Mexican opposition legislators on Thursday joined in official rejection of San Diego's declaration of a state of emergency because of an increase in the influx of illegal immigrants into Southern California.
They also criticized the call by California Gov. Pete Wilson for a presidential declaration of emergency in his state because of illegal immigration."We have rejected attitudes of this nature on the part of U.S. authorities because they go against the relationship that Mexico has with the United States," said Elpidio Tovar of Mexico's opposition Party of the Democratic Revolution.
Tovar said the measure was aimed at "stoking up anti-Mexican attitudes in some sectors of the U.S. population," in the search for votes.
Wilson, a Republican, has made the high cost of illegal immigration in California one of his principal platforms in the election race against Democrat Kathleen Brown.
In a letter received Wednesday in Washington, Wilson called for President Clinton to declare an immigration emergency, saying almost half of illegal immigration occurs in California, costing taxpayers $2.4 billion each year in health care, education and prison expenses.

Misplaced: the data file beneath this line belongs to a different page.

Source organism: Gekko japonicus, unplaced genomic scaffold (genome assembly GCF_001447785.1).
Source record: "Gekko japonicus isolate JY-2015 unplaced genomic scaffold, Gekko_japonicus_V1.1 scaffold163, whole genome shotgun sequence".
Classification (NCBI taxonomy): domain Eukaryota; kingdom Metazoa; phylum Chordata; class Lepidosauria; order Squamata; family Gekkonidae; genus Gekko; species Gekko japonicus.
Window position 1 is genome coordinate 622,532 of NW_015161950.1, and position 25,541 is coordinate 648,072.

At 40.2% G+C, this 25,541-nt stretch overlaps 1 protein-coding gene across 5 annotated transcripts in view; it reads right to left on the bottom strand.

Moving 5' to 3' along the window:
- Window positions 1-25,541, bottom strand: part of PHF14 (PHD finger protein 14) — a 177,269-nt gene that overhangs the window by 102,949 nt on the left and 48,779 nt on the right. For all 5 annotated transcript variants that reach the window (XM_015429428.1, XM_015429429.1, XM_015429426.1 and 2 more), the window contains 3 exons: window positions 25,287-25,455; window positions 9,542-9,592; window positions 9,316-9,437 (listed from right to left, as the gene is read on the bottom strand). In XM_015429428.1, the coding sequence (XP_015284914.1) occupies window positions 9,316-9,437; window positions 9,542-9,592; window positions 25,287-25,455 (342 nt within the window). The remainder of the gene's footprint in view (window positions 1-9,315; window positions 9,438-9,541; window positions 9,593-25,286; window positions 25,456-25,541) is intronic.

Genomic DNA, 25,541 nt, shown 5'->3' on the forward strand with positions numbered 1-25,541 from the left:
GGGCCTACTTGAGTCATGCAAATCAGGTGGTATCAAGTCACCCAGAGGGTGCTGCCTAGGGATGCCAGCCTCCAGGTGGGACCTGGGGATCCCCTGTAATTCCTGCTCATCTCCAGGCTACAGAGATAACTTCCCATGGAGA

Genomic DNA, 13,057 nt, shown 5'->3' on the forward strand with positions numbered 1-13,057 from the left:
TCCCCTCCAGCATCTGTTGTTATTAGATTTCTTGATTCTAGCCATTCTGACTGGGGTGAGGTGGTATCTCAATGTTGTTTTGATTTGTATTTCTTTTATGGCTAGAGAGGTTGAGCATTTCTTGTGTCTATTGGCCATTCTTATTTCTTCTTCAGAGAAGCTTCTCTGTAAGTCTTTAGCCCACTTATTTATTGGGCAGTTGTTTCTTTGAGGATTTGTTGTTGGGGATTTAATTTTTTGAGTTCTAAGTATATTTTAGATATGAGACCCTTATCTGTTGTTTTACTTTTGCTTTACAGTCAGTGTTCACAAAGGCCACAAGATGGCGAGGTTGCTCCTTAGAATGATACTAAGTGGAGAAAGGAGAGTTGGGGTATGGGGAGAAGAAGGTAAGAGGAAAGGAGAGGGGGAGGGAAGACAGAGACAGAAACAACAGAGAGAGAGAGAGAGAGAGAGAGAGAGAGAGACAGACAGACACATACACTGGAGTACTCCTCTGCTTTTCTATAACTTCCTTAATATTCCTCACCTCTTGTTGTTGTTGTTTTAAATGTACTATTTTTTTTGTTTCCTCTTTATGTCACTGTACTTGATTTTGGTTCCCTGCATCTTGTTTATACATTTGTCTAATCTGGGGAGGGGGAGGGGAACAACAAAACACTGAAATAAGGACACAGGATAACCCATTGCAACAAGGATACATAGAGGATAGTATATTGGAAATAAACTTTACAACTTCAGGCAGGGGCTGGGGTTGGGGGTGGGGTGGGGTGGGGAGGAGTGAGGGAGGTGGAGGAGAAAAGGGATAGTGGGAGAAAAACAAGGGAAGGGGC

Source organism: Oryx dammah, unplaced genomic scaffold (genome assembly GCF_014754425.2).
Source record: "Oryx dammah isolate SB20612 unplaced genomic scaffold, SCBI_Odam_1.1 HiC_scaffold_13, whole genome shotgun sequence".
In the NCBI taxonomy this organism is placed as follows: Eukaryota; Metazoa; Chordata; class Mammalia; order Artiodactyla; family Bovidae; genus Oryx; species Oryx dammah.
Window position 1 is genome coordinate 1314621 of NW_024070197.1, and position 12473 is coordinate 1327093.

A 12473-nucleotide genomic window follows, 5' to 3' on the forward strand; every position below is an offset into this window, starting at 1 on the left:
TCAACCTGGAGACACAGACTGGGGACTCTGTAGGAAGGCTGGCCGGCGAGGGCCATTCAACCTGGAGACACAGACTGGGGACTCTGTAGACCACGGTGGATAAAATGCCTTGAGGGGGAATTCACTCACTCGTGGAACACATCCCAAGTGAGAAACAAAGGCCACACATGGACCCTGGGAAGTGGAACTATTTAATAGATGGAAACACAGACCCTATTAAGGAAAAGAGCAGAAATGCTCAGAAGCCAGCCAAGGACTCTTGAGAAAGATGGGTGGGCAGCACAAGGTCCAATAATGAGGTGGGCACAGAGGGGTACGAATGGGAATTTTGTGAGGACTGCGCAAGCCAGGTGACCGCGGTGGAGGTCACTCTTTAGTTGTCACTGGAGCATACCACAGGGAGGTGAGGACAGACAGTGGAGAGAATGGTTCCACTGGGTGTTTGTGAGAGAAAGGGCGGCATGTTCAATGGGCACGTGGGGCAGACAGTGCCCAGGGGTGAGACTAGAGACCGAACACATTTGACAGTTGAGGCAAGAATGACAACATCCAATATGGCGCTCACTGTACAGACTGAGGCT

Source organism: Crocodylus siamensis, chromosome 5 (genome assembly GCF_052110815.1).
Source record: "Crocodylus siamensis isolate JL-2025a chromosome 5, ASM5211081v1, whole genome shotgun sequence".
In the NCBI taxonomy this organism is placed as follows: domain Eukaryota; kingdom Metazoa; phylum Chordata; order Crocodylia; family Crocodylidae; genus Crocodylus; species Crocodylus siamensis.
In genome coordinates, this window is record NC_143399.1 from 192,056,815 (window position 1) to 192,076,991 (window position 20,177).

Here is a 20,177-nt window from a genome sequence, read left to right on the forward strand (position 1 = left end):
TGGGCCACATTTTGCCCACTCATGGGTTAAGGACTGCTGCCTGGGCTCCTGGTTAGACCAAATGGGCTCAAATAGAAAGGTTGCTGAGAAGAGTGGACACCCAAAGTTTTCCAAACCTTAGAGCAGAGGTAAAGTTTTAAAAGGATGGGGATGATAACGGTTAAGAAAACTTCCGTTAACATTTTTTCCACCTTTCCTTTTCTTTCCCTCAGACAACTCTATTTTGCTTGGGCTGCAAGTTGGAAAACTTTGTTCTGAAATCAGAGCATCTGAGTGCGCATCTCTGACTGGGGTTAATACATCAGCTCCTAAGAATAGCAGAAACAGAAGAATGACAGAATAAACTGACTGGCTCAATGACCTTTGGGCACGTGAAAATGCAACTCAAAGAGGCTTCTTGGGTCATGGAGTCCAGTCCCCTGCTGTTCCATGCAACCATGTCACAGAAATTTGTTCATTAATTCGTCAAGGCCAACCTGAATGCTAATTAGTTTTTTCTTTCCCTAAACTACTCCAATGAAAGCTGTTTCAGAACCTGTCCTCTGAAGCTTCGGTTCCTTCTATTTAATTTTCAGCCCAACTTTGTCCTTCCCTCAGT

On Tuesday, San Diego County Supervisors declared a state of emergency, noting a 15-percent increase in the number of arrests of illegal immigrants.
The Mexican Foreign Ministry condemned the measure Wednesday, saying "individual short-term interests are recurrently using the phenomenon (of immigration) as a political banner in local cam-paigns."
"Mexico reiterates that this new initiative, inscribed in a growing tendency to blame Mexican immigrants for the problems of U.S. society, not only will not solve the problem, but will make it worse," the statement continued.
The ministry warned the declaration of emergency could obstruct economic and trade relations between Mexico and the state of California.